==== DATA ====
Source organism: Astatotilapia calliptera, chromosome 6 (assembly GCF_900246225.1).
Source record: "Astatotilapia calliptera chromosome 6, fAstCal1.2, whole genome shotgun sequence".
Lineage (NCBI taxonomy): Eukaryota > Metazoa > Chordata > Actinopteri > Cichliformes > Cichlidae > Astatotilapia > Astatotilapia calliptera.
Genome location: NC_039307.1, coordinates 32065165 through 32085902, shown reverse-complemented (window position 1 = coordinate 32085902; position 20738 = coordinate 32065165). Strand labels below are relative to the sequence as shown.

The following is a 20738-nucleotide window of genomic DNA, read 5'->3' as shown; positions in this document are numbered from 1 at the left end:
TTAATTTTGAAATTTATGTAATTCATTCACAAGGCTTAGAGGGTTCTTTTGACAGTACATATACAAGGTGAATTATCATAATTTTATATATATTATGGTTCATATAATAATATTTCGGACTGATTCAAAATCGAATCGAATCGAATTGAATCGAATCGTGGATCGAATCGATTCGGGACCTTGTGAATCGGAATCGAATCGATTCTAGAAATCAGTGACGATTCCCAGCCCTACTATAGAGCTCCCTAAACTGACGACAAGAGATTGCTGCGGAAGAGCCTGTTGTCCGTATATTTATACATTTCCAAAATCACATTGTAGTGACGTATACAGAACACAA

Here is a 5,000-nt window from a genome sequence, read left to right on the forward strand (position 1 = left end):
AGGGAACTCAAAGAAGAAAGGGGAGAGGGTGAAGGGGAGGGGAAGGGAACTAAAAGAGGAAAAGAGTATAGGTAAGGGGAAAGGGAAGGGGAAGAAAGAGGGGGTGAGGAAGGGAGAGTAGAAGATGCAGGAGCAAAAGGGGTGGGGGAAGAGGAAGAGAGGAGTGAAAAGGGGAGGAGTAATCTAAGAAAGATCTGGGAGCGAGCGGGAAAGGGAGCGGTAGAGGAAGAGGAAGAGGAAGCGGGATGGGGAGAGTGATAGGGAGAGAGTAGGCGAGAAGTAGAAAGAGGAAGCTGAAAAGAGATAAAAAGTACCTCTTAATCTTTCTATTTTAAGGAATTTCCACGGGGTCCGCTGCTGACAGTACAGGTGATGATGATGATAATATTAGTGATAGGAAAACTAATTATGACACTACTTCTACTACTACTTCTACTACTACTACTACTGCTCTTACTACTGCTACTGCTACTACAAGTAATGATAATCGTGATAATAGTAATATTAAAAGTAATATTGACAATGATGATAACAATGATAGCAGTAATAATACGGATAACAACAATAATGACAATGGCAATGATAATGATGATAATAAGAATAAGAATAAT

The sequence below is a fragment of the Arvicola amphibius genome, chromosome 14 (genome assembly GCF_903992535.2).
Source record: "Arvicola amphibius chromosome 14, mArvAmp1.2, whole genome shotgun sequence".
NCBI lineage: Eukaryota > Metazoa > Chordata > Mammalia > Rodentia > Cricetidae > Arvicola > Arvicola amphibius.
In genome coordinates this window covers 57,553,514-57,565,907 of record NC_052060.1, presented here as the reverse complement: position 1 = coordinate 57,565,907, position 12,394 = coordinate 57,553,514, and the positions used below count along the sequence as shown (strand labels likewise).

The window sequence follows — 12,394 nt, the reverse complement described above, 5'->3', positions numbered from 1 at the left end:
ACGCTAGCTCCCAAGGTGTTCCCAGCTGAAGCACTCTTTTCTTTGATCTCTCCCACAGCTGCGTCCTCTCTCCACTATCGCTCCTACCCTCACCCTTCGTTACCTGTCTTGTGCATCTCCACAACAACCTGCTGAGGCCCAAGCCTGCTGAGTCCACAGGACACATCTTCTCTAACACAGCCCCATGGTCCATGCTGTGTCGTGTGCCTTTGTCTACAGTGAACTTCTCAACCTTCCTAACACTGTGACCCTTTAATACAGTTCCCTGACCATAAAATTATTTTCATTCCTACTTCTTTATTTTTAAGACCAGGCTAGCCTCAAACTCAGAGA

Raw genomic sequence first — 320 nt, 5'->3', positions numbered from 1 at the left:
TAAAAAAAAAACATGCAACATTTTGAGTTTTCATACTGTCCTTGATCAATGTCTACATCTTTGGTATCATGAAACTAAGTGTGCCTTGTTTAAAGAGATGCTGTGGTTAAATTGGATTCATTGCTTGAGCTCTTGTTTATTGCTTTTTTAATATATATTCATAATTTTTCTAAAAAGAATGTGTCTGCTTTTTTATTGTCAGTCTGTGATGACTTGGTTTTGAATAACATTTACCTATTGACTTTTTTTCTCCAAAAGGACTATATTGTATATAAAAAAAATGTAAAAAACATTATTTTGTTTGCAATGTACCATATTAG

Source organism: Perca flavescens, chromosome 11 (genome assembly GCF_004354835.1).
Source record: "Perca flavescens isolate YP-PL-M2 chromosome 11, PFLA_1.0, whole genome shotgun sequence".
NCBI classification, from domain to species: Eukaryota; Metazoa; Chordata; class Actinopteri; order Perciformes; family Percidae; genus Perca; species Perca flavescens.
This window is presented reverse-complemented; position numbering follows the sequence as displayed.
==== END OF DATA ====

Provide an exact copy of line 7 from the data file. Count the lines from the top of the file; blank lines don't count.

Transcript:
Here is a 5,000-nt window from a genome sequence, read left to right on the forward strand (position 1 = left end):